NASA catches development of Tropical Cyclone 09S in Southern Indian Ocean

Jan 16, 2014 by Rob Gutro
NASA's Aqua satellite passed over System 95S on January 15 at 4:59 p.m. EST and saw two large areas of powerful thunderstorms (purple) within the developing low pressure area. Credit: NASA JPL, Ed Olsen

The ninth tropical cyclone of the Southern Indian Ocean season was born hours after NASA's Aqua satellite passed overhead and gathered important infrared data on the developing storm.

NASA's Aqua satellite passed over System 95S on January 15 at 21:59 UTC/4:59 p.m. EST and saw two large areas of powerful thunderstorms within the developing low pressure area. Thunderstorms with cloud top temperatures exceeding -63F/-52C indicated powerful uplift in the low pressure area.

System 95S consolidated and organized more by 1500 UTC/10 a.m. EST on January 16 to be classified as Tropical Cyclone 09S. At that time, 09S was centered near 20.2 south latitude and 43.4 east longitude, about 215 nautical miles/247.4 miles/398.2 km west-southwest of Antananarivo, Madagascar, and just off the west coast of Madagascar, over the southern Mozambique Channel. The channel is an area of water that lies between the island nation of Madagascar and the country of Mozambique on the African Continent. Tropical Cyclone 09S was moving to the southwest at 10 knots/11.5 mph/18.5 kph and had maximum sustained winds near 35 knots/40 mph/62 kph.

Forecasters at the Joint Typhoon Warning Center expect 09S to strengthen to 50 knots/57.5 mph/92.6 kph and turn to the northwest, bringing gusty winds and rainfall from southeastern to east-central Mozambique over the next several days. By January 21, Tropical Cyclone 09S is expected to make landfall in east central Mozambique near Quelimane.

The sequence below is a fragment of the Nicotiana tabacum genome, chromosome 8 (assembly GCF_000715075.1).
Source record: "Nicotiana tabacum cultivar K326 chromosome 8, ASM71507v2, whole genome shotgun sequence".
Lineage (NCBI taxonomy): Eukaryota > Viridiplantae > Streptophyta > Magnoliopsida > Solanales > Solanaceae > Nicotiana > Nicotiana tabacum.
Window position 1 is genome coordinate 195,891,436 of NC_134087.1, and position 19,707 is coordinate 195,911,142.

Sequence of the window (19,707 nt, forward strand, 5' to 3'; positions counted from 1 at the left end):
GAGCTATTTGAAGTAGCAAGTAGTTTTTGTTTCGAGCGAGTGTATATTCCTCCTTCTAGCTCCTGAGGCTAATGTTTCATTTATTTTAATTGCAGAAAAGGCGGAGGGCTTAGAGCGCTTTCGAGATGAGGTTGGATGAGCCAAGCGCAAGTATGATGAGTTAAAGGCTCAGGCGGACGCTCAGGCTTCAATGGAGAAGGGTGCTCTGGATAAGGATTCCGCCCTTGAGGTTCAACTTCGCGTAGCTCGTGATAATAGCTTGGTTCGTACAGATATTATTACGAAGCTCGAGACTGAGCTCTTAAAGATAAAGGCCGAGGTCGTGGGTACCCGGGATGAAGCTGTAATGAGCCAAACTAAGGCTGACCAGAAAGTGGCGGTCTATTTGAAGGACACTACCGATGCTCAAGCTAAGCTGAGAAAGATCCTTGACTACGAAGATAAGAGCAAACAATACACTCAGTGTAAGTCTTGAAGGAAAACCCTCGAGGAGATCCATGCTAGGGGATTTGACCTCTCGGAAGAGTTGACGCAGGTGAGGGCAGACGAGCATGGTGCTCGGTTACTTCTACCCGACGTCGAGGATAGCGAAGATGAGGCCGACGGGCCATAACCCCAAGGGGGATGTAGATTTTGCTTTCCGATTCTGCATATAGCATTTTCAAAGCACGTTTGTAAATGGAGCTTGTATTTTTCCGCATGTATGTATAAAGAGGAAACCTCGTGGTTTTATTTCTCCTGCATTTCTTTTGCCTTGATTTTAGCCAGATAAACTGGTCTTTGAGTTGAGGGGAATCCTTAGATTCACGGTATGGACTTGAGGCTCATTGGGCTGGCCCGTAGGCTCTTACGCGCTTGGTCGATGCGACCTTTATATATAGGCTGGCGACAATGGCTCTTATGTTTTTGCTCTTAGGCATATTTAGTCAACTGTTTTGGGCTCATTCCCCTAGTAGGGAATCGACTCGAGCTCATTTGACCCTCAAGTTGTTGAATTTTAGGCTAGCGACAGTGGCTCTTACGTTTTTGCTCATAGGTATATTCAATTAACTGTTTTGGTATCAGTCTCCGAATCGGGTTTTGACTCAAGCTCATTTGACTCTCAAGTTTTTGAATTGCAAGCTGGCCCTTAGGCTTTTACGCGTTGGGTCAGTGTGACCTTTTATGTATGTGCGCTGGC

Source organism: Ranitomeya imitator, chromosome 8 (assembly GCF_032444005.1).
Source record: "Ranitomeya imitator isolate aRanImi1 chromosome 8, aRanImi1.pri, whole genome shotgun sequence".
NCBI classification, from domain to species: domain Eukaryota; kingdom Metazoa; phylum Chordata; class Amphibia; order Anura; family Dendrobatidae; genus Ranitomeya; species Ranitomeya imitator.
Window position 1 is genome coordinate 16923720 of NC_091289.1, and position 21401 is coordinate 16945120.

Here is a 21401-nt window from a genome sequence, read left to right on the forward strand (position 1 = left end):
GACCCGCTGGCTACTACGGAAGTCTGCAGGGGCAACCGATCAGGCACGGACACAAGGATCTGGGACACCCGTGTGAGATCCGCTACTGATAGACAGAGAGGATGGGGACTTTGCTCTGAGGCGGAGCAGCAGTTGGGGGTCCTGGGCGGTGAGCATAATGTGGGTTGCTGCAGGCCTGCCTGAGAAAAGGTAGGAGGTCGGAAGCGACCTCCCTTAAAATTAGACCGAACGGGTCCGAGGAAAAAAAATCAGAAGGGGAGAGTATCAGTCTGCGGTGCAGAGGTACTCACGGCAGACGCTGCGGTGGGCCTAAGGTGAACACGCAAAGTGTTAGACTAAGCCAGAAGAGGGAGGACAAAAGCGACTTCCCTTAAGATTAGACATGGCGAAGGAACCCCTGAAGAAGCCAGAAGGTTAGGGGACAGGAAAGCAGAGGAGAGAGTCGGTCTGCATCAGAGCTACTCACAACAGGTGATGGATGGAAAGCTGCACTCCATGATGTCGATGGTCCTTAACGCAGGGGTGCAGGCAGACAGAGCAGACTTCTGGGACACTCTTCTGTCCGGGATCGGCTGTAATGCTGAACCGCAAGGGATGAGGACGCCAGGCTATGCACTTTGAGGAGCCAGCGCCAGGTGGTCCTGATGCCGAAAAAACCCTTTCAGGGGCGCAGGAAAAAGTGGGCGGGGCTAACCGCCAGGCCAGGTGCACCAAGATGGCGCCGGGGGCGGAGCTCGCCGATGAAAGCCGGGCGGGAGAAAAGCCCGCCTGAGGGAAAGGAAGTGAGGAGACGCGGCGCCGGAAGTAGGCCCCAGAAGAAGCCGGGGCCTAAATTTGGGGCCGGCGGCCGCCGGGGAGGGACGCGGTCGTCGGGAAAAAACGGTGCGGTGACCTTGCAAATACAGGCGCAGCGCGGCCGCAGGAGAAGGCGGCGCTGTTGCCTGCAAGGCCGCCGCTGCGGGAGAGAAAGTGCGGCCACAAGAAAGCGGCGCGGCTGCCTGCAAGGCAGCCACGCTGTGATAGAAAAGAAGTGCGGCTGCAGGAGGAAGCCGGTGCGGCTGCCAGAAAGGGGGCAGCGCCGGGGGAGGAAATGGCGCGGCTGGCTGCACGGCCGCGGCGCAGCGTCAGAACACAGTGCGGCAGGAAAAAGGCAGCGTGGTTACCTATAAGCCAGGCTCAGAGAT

Explore further: NASA sees Tropical Cyclone Amara spinning down

add to favorites email to friend print save as pdf

Related Stories

NASA sees Tropical Cyclone Colin's final bow

Jan 15, 2014

Tropical Cyclone Colin is becoming an extra-tropical system in the Southern Pacific Ocean and NASA's Aqua satellite captured an image of the transitioning storm.

Recommended for you

Bridgmanite: World's most abundant mineral finally named

29 minutes ago

A team of geologists in the U.S. has finally found an analyzable sample of the most abundant mineral in the world allowing them to give it a name: bridgmanite. In their paper published in the journal Science, the te ...

Volcano in south Japan erupts, disrupting flights

7 hours ago

A volcano in southern Japan is blasting out chunks of magma in the first such eruption in 22 years, causing flight cancellations and prompting warnings to stay away from its crater.

User comments : 0

Please sign in to add a comment. Registration is free, and takes less than a minute. Read more

Click here to reset your password.
Sign in to get notified via email when new comments are made.